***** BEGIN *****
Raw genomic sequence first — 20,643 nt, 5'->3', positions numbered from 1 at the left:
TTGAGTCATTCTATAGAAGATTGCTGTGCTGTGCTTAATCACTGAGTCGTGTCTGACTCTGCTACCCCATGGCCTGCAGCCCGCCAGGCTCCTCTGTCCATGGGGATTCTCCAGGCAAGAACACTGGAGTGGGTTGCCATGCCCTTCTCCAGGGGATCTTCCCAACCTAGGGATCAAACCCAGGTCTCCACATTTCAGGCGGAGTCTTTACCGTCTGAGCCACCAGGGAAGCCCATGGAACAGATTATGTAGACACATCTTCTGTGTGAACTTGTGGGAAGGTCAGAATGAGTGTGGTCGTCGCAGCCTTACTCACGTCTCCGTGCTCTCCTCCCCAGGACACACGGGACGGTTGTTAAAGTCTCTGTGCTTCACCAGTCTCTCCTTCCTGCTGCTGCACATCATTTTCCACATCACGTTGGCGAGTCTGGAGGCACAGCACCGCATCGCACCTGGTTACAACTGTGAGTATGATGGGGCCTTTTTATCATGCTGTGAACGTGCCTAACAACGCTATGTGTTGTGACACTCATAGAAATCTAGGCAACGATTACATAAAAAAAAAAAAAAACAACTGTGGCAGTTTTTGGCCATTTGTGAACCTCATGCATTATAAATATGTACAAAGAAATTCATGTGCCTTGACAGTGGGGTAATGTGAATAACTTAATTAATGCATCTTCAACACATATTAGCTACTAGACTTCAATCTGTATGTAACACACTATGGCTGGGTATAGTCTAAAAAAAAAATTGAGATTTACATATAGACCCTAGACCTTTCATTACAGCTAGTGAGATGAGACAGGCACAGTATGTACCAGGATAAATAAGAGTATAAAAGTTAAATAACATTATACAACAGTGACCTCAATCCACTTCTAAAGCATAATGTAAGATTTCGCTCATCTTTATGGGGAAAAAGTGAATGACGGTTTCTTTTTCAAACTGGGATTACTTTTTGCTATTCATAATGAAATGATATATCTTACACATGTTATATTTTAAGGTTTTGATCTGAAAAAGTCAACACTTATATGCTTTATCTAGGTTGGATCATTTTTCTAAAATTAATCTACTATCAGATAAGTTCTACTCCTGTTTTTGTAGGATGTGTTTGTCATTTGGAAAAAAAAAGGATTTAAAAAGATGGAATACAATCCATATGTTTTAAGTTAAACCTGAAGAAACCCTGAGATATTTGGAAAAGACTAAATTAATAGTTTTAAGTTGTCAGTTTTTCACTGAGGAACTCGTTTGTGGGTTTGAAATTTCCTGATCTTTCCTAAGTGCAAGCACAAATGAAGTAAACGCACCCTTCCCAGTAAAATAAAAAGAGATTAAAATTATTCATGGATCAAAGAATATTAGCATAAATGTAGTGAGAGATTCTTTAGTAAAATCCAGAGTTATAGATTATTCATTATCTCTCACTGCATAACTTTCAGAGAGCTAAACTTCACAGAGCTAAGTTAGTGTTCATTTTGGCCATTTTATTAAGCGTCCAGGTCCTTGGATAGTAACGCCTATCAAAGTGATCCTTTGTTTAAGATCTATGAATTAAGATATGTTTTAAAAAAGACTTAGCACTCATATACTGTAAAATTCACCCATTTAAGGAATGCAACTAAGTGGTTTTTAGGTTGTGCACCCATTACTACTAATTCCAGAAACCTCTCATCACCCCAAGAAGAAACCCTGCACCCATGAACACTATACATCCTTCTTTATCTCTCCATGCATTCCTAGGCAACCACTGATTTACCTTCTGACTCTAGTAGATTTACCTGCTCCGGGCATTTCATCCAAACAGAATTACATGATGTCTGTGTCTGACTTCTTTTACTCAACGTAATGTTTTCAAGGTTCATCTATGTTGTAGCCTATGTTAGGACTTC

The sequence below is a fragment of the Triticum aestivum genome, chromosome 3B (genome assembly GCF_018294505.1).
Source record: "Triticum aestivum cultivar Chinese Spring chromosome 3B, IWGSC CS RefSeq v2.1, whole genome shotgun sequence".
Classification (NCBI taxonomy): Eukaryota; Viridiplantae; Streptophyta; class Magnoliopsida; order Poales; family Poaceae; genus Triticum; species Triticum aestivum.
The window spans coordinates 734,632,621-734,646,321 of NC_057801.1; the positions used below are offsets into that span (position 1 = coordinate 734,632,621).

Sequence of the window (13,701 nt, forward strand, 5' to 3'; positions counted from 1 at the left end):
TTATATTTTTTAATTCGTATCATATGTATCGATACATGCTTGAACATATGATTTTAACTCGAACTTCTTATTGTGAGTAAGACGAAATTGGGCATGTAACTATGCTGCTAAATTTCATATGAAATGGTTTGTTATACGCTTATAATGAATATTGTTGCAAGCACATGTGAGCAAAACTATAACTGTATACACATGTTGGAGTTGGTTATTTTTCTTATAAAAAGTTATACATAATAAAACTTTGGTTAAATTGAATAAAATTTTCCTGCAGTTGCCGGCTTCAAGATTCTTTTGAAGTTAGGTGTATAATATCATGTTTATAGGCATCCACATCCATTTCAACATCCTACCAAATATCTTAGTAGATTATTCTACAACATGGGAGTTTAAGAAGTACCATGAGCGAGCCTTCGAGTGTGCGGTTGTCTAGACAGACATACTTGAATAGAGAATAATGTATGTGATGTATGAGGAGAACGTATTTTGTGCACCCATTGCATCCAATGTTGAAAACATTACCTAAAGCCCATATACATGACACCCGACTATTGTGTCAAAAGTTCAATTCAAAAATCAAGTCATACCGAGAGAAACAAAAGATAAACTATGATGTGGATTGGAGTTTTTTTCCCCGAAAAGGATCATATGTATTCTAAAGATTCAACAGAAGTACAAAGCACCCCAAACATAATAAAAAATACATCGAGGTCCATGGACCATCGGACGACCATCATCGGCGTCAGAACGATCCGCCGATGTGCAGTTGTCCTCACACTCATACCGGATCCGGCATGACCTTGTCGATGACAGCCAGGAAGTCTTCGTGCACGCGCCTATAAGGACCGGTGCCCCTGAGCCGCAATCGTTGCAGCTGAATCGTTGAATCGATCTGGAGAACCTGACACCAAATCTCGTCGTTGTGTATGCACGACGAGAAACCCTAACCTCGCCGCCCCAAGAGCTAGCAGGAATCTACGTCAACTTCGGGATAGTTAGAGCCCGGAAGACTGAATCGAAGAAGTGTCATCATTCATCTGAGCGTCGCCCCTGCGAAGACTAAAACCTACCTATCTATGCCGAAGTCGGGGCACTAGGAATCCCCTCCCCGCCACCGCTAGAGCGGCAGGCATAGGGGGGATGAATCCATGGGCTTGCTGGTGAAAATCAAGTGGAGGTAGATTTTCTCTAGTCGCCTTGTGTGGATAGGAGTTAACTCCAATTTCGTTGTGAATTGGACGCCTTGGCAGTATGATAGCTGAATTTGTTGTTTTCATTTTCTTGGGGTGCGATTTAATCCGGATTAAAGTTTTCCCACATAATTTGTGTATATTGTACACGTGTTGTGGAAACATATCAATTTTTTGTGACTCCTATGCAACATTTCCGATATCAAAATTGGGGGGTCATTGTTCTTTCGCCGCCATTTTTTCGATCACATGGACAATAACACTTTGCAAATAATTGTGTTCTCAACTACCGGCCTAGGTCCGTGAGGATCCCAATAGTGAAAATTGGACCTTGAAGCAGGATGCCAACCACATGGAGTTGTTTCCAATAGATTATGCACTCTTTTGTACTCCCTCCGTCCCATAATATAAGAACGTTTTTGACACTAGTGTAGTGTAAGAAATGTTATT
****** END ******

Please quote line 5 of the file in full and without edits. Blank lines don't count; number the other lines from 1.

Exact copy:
Classification (NCBI taxonomy): Eukaryota; Viridiplantae; Streptophyta; class Magnoliopsida; order Poales; family Poaceae; genus Triticum; species Triticum aestivum.